No. 37. THURSDAY, APRIL 12.
Non illa colo calathisve Minerva
VIRG. Æn, 7. v. 805.
SomĘ months ago, my friend Sir Roger, being in the country enclosed a letter to me, directed to a certain lady whom I shall here call by the name of Leonora,' and, as it contained matters of consequence, desired me to deliver it to her with my own hand. Accordingly I waited upon her ladyship pretty early in the morning, and was desired by her woman to walk into her lady's library, till such time as she was in a readiness to receive
The very sound of a Lady's Library gave me a great curiosity to see it; and, as it was some time before the lady came to me, I had an opportunity of turning over a great many of her books, which were ranged together in a very beautiful order. At the end of the folios (which were finely bound and gilt) were great jars of China placed one above another in a very noble piece of architecture. The quartos were separated from the octavos by a pile of smaller vessels, which rose in a delightful pyramid. The octavos were bounded by tea-dishes of all shapes, colours, and sizes, which were so disposed on a wooden frame, that they looked like one continued pillar indented with tbe fineet strokes of sculpture, and stained with the greatest variety of dyes That part of the library which was designed for the reception of plays and pamphlets, and other loose papers, was enclosed in a kind of square, consisting of one of the prettiest grotesque works that ever I saw, and made up of scaramouches, lions, monkies, mandarines, trees, shells, and a thousand other odd figures in China ware. In the midst of the room was a little Japan table, with a quire of gilt paper upon it, and on the paper a silver snuff-box made in the shape of a little book. I found there were several other counterfeit books upon
1 V. Nos. 92, 140, 163, and notes on Leonora, and Miss Shepheard, whose name by marriage became Mrs. Perry, the lady here alluded +0.-C.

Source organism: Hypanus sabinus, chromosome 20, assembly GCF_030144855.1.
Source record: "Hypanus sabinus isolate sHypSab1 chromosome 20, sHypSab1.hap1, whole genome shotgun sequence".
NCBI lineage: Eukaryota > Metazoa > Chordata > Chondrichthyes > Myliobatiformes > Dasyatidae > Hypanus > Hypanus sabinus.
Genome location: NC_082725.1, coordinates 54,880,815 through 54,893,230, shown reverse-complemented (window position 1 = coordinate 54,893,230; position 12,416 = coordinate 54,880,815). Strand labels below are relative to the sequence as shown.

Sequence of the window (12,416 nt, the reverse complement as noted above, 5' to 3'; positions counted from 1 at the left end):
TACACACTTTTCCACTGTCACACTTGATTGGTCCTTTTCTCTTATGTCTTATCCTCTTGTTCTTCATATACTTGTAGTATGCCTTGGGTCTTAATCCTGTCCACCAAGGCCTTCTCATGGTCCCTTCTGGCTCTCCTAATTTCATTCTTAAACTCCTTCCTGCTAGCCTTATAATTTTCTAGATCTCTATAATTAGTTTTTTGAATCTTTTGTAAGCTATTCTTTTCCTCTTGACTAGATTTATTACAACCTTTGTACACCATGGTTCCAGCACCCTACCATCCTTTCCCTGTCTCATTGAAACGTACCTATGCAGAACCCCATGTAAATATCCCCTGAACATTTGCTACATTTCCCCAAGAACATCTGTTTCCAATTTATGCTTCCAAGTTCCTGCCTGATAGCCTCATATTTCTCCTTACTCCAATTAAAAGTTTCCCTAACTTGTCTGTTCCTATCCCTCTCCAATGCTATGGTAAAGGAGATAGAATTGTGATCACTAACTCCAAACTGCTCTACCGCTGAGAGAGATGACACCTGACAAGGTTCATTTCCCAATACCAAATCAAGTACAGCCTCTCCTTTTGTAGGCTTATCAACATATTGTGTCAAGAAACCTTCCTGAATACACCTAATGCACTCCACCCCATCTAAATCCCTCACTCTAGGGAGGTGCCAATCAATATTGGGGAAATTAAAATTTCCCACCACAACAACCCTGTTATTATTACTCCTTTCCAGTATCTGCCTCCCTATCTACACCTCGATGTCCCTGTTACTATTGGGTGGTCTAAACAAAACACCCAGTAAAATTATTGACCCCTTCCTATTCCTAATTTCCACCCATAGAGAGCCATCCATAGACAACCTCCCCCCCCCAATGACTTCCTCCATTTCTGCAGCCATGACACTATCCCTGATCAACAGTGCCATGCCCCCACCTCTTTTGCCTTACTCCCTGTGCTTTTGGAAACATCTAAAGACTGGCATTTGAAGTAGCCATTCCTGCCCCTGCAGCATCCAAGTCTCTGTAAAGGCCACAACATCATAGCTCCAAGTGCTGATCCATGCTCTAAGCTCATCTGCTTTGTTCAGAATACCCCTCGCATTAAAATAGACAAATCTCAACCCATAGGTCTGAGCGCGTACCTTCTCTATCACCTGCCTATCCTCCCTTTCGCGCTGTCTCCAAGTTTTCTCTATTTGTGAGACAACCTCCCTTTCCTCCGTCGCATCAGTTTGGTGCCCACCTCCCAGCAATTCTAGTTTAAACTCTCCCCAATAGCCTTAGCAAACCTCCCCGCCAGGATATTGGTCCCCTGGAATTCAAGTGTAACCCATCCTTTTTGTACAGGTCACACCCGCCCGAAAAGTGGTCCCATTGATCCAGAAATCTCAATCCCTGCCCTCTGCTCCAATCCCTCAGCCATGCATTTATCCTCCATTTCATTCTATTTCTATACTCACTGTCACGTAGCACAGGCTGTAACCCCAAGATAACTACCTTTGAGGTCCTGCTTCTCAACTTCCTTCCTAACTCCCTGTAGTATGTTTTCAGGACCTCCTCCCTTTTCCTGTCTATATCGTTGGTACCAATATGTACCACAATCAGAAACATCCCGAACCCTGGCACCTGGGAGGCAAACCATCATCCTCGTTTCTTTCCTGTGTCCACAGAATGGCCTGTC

* V. Tatler, No. 23; Lover, No. 10, and Swift's Works, vol. xxii. in 8vo., p. 55.-C.
upper shelves, which were carved in wood, and served only to fill up the numbers, like fagots in the muster of a regiment. I was wonderfully pleased with such a mixt kind of furniture, as seemed very suitable to both the lady and the scholar, and did not know at first whether I should fancy myself in a grotto, or in a library.
Upon my looking into the books, I found there were some few which the lady had bought for her own use, but that most of them had been got together, either because she had heard them praised, or because she had seen the authors of them Among several that I examined, I very well remember these that follow.
Father Malbranche’s Search after Truth, translated into English.
si book of Novels.
Tale in Verse by Mr. Durfey : bound in red leather, gilt on the back and doubled down in several places.
All tha: Classic Authors, in wood.
Clelia which opened of itself in the place that describes two lovers in a Sower.
A Prayer-book; with a bottle of Hungary water by the side of it.
Dr. Sacheverell's Speech.
I was taking a catalogue in my pocket-book of these, and